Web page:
Contemporary African art has many new stars. Here are five to watch.
11 May 2016 2:16pm
By Kelly Crow
1 Ato Malinda
Ato Malinda, who was born in 1981, makes haunting videos including 2014’s “Representation, 1/5″ that explore her struggle to grow up as a gay woman in Kenya. Her dealer Danda Jaroljmek at Circle Art Gallery said the artist isn’t afraid to examine “things that are a bit scary,” including one performance piece about prison sex she performed within the walls of a 16th-century Portuguese fort in Mombasa.
Related Reading: The New Face of African Art
2 Sabastine Ugwuoke
Over the past eight years, Nigeria’s National Art Competition has become a way for collectors to discover homegrown art stars like Sabastine Ugwuoke, who last year covered a bed with a pattern of colored, upright toothpicks. Curator Azu Nwagbogu said the work, “No Rest, No Comfort,” is a nod to the fact that “Nigerians in the north don’t sleep easy” in territories controlled by the terrorist group, Boko Haram.
3 Sabelo Mlangeni
A generation ago, South African artists were known for painstakingly chronicling the legacy of apartheid, but today’s artists like Sabelo Mlangeni prefer to explore their country’s exuberant youth culture—such as the swaggering figure in his 2011 series about the South African gay scene, “Black Men in Dress.” Ashleigh McLean at WHATIFTHEWORLD Gallery said Mr. Mlangeni has “a fresh cocky confidence,” adding, “He wants to show whatever he thinks is authentic.” Correction: Ms. McLean’s gallery was incorrectly identified earlier.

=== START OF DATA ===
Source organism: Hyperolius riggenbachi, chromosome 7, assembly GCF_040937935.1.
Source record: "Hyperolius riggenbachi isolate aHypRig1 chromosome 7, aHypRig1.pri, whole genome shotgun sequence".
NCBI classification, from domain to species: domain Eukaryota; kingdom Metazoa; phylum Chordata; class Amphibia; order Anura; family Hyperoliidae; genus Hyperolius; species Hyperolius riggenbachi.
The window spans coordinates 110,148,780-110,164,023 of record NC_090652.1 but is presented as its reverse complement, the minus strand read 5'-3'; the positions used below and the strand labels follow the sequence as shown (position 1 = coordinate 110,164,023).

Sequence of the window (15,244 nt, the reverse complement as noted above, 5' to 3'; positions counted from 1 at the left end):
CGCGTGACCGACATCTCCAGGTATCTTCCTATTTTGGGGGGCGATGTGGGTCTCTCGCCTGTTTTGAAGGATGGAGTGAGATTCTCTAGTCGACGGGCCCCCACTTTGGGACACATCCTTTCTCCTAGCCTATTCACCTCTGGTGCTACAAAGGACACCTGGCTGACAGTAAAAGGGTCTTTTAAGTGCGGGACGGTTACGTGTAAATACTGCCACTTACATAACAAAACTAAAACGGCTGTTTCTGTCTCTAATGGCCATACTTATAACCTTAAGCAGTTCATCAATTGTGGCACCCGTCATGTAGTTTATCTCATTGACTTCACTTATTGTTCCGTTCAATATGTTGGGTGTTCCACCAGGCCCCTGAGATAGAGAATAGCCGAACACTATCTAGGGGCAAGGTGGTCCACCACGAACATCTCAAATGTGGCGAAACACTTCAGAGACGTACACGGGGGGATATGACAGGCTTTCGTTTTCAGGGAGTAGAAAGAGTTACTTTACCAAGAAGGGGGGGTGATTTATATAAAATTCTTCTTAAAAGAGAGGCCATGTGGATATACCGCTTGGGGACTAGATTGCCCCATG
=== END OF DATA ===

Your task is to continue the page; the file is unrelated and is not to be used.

4 Kudzanai Chirai
Zimbabwean artist Kudzanai Chirai caused a stir in his native city of Harare eight years ago when he created a series of election posters depicting president Robert Mugabe’s head in flames. He’s since won praise from the Museum of Modern Art and others for exploring power structures, including “Revelations IV, 2011,” part of a bigger series of portraits of people wielding guns in elaborately staged interiors.
5 Julie Mehretu
Julie Mehretu, one of Africa’s best-known artists whose family left Ethiopia when she was a child, has long been based in New York. But she recently visited Addis Ababa several times to help produce an Ethiopian film, “Difret.” She’s also planning an exhibition of her prints and paintings next month at Addis Ababa’s Gebre Kristos Desta Museum. The city has subtly informed much of her frenetic mark making, as seen in her 2004 piece, “Stadia III,” which now belongs to Richmond’s Virginia Museum of Fine Arts. “With me, you’re always seeing colliding and shifting views,” she said.